Friday, September 16, 2016
Gone are the days when the teacher, armed with a textbook and blackboard, would present a mathematics class as pretty straightforward material with the expectation that in due course students would figure out the mathematical equation and thereafter memorize the correct answer.
As a group of educators gathered for a day of professional growth entitled Number Talks and Beyond: Building Math Communities Through Classroom Conversation, the focus was on sharing strategies that would help generate classroom discussion regarding math-talk communities between students and teachers.
Thursday, September 15, 2016
It is surely undeniable that in recent years schools have taken several initiatives to better incorporate Indigenous understanding in the classroom.
There remains, however, a certain degree of discomfort for some teachers who are wary of the often-changing terminology that exists, as just one example.
At the recent Saskatchewan Professional Development Unit workshop, the focus was on developing an understanding of culturally responsive pedagogy while looking at ways to implement such while understanding the role of the teacher in building relationships.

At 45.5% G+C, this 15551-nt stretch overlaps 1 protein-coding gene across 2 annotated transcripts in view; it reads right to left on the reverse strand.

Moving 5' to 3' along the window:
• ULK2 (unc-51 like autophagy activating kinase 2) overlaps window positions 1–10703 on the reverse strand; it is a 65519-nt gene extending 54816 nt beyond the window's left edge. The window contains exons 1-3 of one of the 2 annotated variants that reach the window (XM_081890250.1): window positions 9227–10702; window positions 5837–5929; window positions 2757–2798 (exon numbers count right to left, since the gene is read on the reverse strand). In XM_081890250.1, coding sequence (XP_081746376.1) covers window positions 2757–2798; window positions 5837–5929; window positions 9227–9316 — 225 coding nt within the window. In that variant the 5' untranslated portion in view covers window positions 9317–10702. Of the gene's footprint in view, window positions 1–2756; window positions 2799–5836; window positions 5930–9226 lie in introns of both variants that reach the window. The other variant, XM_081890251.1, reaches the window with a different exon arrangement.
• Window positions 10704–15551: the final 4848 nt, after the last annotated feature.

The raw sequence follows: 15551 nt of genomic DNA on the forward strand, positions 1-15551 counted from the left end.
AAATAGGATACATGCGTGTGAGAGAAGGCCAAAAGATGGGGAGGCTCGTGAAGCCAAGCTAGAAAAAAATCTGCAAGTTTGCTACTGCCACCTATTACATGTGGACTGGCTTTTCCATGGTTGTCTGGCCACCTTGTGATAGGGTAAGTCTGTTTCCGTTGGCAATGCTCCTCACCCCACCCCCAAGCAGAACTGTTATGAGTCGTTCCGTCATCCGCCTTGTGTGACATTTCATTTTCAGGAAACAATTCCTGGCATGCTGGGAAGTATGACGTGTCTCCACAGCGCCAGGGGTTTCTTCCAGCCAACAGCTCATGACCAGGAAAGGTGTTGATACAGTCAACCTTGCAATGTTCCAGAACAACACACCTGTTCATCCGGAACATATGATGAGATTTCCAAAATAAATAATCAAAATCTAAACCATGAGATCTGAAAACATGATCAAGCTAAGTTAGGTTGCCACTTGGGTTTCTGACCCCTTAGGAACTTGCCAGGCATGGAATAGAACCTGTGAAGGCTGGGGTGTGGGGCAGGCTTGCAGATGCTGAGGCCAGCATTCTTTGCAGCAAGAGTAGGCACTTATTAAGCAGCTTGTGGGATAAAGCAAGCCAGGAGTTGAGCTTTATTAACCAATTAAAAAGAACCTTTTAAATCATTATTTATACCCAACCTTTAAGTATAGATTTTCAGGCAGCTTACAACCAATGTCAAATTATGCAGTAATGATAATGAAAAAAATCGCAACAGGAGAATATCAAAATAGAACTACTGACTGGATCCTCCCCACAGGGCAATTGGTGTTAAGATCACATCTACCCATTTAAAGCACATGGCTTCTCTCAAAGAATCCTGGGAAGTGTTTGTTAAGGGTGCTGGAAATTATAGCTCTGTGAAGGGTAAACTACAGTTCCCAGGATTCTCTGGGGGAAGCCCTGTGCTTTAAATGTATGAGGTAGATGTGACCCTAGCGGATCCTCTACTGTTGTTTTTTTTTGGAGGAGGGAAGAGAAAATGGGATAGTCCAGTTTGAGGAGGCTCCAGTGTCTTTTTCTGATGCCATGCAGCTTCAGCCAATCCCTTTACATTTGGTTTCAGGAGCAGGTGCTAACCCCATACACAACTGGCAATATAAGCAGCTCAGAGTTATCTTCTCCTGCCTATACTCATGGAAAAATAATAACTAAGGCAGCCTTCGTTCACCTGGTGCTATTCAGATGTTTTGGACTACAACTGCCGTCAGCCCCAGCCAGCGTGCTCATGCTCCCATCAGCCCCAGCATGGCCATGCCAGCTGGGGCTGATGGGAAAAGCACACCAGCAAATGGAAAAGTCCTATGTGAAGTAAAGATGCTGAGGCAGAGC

Wednesday, September 14, 2016
Following an open call for applications in spring 2016, the McDowell Foundation Board of Directors approved six research projects for over $80,000 in funding at its June meeting. This year’s projects reflect the diversity of education in Saskatchewan, both in geographic location and range of topics to be explored.
Tuesday, September 13, 2016
The word Holodomor – literally translated from Ukrainian means “murder by starvation” – is probably not front and centre for most teachers when they delve into the history books.
We know that between four and 10 million Ukrainian men, women and children slowly and needlessly starved to death in 1932-33. Like the Holocaust, there are significant lessons to be learned from the Holodomor.
Monday, September 12, 2016
Listening to the panelists at the IT Summit 2016, it was readily evident that there are numerous different ways in which Saskatchewan schools are dealing with the many facets of helping support students in becoming responsible digital citizens.
There is no doubt that students in the classroom intuitively know probably as much, if not more, than the teachers when it comes to the latest in technology, but that doesn’t necessarily translate to young people fully appreciating the perils that are part and parcel of the online world.